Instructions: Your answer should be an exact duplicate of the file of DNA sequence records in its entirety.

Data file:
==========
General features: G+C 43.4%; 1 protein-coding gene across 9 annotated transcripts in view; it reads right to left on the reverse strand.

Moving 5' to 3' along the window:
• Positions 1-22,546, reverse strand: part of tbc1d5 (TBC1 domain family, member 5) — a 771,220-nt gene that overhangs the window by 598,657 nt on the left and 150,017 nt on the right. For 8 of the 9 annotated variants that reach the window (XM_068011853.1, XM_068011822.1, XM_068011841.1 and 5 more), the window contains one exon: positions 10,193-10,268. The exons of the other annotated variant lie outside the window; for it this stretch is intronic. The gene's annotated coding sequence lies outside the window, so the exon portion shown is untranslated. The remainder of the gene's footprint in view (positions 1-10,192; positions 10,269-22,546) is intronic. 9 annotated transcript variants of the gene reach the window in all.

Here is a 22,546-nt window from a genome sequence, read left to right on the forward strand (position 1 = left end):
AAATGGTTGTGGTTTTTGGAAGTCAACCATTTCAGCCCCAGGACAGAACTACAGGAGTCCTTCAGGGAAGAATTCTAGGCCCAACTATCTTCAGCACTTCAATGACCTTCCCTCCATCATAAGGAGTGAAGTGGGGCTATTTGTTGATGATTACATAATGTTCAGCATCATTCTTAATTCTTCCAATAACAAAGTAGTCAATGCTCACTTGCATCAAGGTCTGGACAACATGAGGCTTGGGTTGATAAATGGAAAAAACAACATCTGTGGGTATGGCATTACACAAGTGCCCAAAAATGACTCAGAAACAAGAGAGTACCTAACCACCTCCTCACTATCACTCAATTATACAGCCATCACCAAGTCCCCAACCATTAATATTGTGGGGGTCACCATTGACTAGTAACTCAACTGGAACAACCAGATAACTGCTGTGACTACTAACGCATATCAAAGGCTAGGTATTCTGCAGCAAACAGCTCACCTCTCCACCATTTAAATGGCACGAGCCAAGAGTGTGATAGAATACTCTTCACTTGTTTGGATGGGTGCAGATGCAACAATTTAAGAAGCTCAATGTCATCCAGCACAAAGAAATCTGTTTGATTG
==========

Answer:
General features: G+C 43.4%; 1 protein-coding gene across 9 annotated transcripts in view; it reads right to left on the reverse strand.

Moving 5' to 3' along the window:
• Positions 1-22,546, reverse strand: part of tbc1d5 (TBC1 domain family, member 5) — a 771,220-nt gene that overhangs the window by 598,657 nt on the left and 150,017 nt on the right. For 8 of the 9 annotated variants that reach the window (XM_068011853.1, XM_068011822.1, XM_068011841.1 and 5 more), the window contains one exon: positions 10,193-10,268. The exons of the other annotated variant lie outside the window; for it this stretch is intronic. The gene's annotated coding sequence lies outside the window, so the exon portion shown is untranslated. The remainder of the gene's footprint in view (positions 1-10,192; positions 10,269-22,546) is intronic. 9 annotated transcript variants of the gene reach the window in all.

Here is a 22,546-nt window from a genome sequence, read left to right on the forward strand (position 1 = left end):
AAATGGTTGTGGTTTTTGGAAGTCAACCATTTCAGCCCCAGGACAGAACTACAGGAGTCCTTCAGGGAAGAATTCTAGGCCCAACTATCTTCAGCACTTCAATGACCTTCCCTCCATCATAAGGAGTGAAGTGGGGCTATTTGTTGATGATTACATAATGTTCAGCATCATTCTTAATTCTTCCAATAACAAAGTAGTCAATGCTCACTTGCATCAAGGTCTGGACAACATGAGGCTTGGGTTGATAAATGGAAAAAACAACATCTGTGGGTATGGCATTACACAAGTGCCCAAAAATGACTCAGAAACAAGAGAGTACCTAACCACCTCCTCACTATCACTCAATTATACAGCCATCACCAAGTCCCCAACCATTAATATTGTGGGGGTCACCATTGACTAGTAACTCAACTGGAACAACCAGATAACTGCTGTGACTACTAACGCATATCAAAGGCTAGGTATTCTGCAGCAAACAGCTCACCTCTCCACCATTTAAATGGCACGAGCCAAGAGTGTGATAGAATACTCTTCACTTGTTTGGATGGGTGCAGATGCAACAATTTAAGAAGCTCAATGTCATCCAGCACAAAGAAATCTGTTTGATTG